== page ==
Midnight Phantasmagory – sneak peeks
Lately I have been working on two illustrations for this book called the Midnight Phantasmagory, a horror-themed art book with many talented contributing artists, organized by Grace F. and Rachael H-N. We were asked not to post the images online until the book is published, but I’d like to show how I developed each of them.
The first illustration features Baba Yaga, a character from Slavic folkore. She is an old witch that flies around on a giant pestle, while rowing with an equally-giant mortar and sweeping away her trail with a birch branch. Baba Yaga lives in a hut that walks around on big chicken legs surrounded by a fence of human bones; she is also said to kidnap and eat small children. I had spent quite a bit of time figuring out how she would look because I wanted to avoid the trite big-warty-nose-ugly-old-hag thing. She had to look intimidating, not obviously evil, and bizarre and yet fun.
Initially, I drew from people that I had seen before, or those that happened to be right in front of me at the moment and looked witch-like, but those fell into traditional way that witches were depicted.Then from those, I drew from imagination, thinking of features that made a face scary. Finally I settled on the one I had made while thinking of a vampire bat. I think she kind of looks like a goblin. Here is a preview of her from the final painting.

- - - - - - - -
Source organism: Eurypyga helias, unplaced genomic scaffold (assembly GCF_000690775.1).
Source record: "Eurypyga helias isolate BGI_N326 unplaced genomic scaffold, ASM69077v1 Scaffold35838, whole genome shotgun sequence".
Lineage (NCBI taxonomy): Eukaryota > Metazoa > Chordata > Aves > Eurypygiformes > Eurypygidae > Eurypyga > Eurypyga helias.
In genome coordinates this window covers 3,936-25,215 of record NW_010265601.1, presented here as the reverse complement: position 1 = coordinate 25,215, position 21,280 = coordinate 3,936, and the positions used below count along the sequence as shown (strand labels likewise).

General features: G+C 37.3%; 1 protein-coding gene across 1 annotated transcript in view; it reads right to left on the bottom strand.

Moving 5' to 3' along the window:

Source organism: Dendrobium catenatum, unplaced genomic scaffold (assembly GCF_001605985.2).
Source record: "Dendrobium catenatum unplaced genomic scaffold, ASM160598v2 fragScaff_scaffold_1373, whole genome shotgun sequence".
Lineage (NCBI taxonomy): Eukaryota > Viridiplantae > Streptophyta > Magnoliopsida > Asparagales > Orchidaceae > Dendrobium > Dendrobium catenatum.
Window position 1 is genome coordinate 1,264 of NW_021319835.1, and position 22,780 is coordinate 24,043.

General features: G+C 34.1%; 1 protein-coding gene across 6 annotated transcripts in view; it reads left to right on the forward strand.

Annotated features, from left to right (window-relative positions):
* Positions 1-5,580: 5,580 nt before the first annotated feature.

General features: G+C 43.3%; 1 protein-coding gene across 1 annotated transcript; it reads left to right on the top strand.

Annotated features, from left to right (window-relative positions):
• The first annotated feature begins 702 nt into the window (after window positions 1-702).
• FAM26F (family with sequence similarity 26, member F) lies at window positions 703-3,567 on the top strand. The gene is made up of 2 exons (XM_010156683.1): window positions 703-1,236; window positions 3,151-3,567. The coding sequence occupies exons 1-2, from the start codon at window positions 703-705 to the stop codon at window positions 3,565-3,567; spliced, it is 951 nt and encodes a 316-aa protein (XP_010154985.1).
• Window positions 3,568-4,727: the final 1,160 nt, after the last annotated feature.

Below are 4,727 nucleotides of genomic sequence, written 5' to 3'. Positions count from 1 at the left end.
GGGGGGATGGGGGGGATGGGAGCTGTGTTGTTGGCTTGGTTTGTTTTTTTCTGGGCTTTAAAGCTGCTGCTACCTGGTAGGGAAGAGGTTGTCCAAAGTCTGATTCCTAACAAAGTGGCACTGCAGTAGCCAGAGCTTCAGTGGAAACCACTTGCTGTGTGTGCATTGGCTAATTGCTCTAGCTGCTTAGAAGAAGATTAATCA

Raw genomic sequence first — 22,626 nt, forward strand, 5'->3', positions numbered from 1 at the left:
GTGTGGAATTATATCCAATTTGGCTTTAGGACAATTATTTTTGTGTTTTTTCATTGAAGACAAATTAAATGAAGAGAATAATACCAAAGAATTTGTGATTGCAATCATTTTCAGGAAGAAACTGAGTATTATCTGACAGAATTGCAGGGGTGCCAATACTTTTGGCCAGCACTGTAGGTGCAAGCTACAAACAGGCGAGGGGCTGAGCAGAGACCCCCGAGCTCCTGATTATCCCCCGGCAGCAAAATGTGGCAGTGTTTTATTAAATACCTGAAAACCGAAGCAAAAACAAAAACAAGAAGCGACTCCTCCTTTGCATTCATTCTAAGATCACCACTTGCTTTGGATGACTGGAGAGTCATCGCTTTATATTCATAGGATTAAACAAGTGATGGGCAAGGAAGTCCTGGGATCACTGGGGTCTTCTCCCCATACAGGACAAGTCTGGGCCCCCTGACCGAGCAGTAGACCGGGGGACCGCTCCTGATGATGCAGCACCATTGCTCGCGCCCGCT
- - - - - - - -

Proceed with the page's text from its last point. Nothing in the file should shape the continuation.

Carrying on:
The second illustration presented more of a layout/composition problem. The legend of Jorogumo, from the Edo period, has it that a beautiful woman would entice a man into a quiet shack and start playing the Biwa (Japanese lute). As he is distracted, she’d wrap him in spider silk and devour him as her next meal. Here is the quick sketch of the thumbnails and color scheme for the characters I did on Colors! For this illustration, my idea was hide Jorogumo’s spidery parts so that the viewer would at first only notice her beauty. I proceeded to implement this by playing with the layout and values. A big part of it was figuring out where to put the light source.
And a sneek peak at the final illustration: